5. The Enemy Within Luke Davydaitis
Nehemiah 5 shows us people messing up, and God graciously fixing them. It warns us that we are a threat to the advance of God’s Kingdom but also offers us the amazing hope of the saving power of Jesus.
How sin happens
The wall-building project triggered a crisis caused by a long-running injustice: many of the poorer people had been forced to mortgage their property and even their children to the rich in order to get loans to buy food and pay the Persian taxes. They were trapped by the interest, despite the loans being made by fellow Jews. The Law made it clear that this was not to happen, Deuteronomy 15 describes the generous and liberal provisions God gave for helping those in financial trouble. So why did the nobles and officials sin so grievously? It’s always easy to ask that about the wrong that other people do!
Deuteronomy 29:18-19 gives an insight into our own hearts about what happens when we sin:
- We turn our attention and affection turn away from God.
- Instead of finding our purpose and satisfaction in Him, we look elsewhere, which always makes things worse for us and for those around us.
- A bitter root gets into us and starts to spread.
- We end up doing terrible things we never imagined doing, because our hearts have become stubborn.
I find the “bitter root” metaphor God uses in Deuteronomy 29 very helpful in assessing the state of my heart. A tiny bitter root could grow into a massive poisonous tree if I’m not ruthless in pulling it out wherever it tries to bury itself in to me. If, at the moment of temptation, we succumb to it, accommodate it, the root will grow and spread its numbing, deceptive and destructive poison. It’s like an anaesthetist’s needle: you notice it going in but then it gradually numbs you from feeling anything more. It rarely feels that significant in the first moment, you’d run a mile if it did, but that’s what is at stake.
Don’t make one of those deals that we tell ourselves when we’re tempted and we want to give in:
- Everyone else is doing it.
- It's not as bad as what everyone else is doing.
- Just this one time (repeated ad nauseam).
- No-one else will know, or be hurt, or those who might be hurt kind of deserve it.
- I can always repent later.
- I can’t help it.
A day comes when a reckoning is made. When Nehemiah heard what the rich had been doing, he was furious but calmly worked out the best way to respond. After speaking to them personally, he involves the whole community in a court scene. That pattern: personal, private, public, is typical of how God confronts us when we are going against Him:
- Personal = our own conscience, that part of us that feels the pain of the root going in and trying to bury itself and cries out, “Stop! Don’t!” A soft conscience is horrified by sin, a hard conscience isn’t, and is a sign that a root of sin is doing its numbing work.
- Private = trusted relationships that we’re trying to build where people can see what we’re really like and challenge us lovingly about how we are living. We can confess what we’ve done wrong in safety, be encouraged in God’s grace and make plans to keep that root out.
- Public = God’s final resort, when we’ve ignored our conscience and the help of those close to us who have tried to help us.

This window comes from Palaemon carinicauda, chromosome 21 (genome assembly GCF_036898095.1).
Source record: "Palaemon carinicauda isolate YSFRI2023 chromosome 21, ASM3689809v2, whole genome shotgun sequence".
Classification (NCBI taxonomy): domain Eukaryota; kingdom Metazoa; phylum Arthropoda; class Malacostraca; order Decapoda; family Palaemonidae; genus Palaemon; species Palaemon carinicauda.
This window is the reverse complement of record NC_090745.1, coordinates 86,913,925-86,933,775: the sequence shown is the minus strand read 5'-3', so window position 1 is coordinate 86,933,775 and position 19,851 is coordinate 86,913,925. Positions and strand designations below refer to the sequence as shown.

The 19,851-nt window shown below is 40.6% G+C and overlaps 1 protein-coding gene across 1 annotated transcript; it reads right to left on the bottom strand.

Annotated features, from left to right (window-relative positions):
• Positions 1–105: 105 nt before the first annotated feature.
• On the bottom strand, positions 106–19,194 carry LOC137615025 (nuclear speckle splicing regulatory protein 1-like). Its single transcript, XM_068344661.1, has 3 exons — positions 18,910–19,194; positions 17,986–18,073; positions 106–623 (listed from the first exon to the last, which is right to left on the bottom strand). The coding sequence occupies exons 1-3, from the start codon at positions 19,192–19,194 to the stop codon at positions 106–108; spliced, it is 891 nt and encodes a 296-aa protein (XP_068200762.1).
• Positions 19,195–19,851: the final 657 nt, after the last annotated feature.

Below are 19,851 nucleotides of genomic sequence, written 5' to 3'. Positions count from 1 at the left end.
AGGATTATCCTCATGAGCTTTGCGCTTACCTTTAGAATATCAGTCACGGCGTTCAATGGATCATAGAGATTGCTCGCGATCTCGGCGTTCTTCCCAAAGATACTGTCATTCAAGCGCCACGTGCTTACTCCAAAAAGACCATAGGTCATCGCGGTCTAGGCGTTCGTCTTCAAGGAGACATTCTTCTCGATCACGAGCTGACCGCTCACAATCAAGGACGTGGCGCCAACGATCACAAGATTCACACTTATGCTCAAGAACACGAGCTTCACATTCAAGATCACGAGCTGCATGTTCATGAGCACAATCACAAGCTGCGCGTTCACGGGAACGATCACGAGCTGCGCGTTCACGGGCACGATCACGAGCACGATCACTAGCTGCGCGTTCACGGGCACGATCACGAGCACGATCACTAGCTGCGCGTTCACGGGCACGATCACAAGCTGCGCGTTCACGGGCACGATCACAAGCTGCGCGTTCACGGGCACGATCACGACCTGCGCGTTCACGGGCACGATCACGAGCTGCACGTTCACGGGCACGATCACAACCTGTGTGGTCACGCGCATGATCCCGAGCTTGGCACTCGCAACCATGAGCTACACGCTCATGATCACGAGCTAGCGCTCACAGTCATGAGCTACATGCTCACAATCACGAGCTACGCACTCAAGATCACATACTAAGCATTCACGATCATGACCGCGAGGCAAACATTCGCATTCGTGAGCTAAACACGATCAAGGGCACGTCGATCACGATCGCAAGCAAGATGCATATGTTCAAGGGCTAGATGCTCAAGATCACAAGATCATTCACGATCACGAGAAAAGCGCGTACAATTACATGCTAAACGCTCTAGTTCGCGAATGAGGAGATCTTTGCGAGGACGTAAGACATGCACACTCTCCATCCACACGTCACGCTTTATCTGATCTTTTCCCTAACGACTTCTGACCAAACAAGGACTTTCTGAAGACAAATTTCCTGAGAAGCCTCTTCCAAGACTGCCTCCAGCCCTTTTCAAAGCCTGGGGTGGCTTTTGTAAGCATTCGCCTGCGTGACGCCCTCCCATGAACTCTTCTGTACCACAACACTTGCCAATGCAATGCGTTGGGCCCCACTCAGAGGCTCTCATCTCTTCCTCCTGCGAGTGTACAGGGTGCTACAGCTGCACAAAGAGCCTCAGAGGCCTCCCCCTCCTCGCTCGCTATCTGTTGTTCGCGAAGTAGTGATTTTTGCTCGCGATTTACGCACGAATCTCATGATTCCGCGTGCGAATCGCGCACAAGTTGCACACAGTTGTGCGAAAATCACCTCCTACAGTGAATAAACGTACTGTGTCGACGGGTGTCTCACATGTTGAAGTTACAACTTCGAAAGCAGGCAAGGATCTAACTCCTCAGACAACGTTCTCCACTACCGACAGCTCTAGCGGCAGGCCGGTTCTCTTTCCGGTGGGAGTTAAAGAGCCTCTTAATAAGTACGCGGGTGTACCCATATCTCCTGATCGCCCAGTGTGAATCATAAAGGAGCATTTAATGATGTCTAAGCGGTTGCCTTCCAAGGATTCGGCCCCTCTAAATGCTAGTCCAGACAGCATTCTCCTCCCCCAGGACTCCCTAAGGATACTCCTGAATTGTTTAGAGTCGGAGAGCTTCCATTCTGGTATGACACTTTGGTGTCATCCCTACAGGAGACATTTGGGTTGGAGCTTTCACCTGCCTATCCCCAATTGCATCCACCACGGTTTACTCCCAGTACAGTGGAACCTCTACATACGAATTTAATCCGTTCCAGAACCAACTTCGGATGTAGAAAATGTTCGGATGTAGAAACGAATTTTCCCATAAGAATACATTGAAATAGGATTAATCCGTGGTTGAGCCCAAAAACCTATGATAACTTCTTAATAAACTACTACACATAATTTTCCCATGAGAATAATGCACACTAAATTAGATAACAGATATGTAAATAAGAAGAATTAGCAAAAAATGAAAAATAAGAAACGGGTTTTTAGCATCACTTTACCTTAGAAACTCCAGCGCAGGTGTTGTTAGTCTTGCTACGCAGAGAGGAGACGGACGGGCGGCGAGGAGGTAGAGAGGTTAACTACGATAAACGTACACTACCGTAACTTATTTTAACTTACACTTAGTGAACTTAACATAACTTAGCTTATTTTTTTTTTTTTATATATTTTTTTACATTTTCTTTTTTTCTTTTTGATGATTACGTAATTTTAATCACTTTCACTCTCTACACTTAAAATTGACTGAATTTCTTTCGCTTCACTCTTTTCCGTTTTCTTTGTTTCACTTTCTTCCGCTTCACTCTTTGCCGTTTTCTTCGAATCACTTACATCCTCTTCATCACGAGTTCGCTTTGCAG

Our desire for justice wants this – but usually for everyone else. Actually, this will happen to all of us as Matthew 25 31-46 and Revelation 20:12-15 make clear. Our sins against God must be dealt with. This couldn’t be more serious, and it causes us to ask the question that I started with in an even more urgent manner: “How can we be fixed?” “Wretched man that I am! Who will deliver me from this body of death?” (Romans 7:24)
Jesus fixes us
Nehemiah is a great guy but he can’t fix us. He points us to the One who can:
- Nehemiah knew the truth and told it to the people. Jesus is the truth, the perfect representation to us of who God is and what He wants from us.
- Nehemiah did his best to live righteously but even he seems to have got slightly caught up in the loans scandal. Jesus never put a foot wrong, He could even say to His enemies, “Which one of you convicts me of sin?” (John 8:46) and not get a single reply.
- Nehemiah paid out of his own pocket the immense costs that his job required (rather than levying hard taxes as others had done) and he was fully involved in the work of rebuilding the wall, not leaving it to others. Jesus came “to serve, and to give His life as a ransom for many” (Mark 10:45). At the expense of His blood, His life, given for us on the cross, Jesus bought forgiveness for all our sins, so that on that coming day of judgement we might be declared not guilty, despite our many mistakes and rebellions, if we put our trust in Him.
- Though Nehemiah was a great leader and inspiring example, he couldn’t change anyone’s heart. Jesus came to make us a new creation, and to work His divine holy life in us now that we might be changed (2 Peter 1:3-4).
These great accomplishments of Christ mean that we can come to Him with the hope of forgiveness and real change in our lives.
- What did you find helpful in Luke’s preach?
- How does Deuteronomy 29:18-19 help you to understand sin (in yourself and others)?
- What does the response of the nobles and officials in Nehemiah 5:8 and 12 teach us about repentance?
- How can this small group be a place where people can be helped to deal with their sin – realising it, confessing and repenting of it, and moving into the freedom Jesus has won for them?
- How do we take hold of the promise of 2 Peter 1:3-4?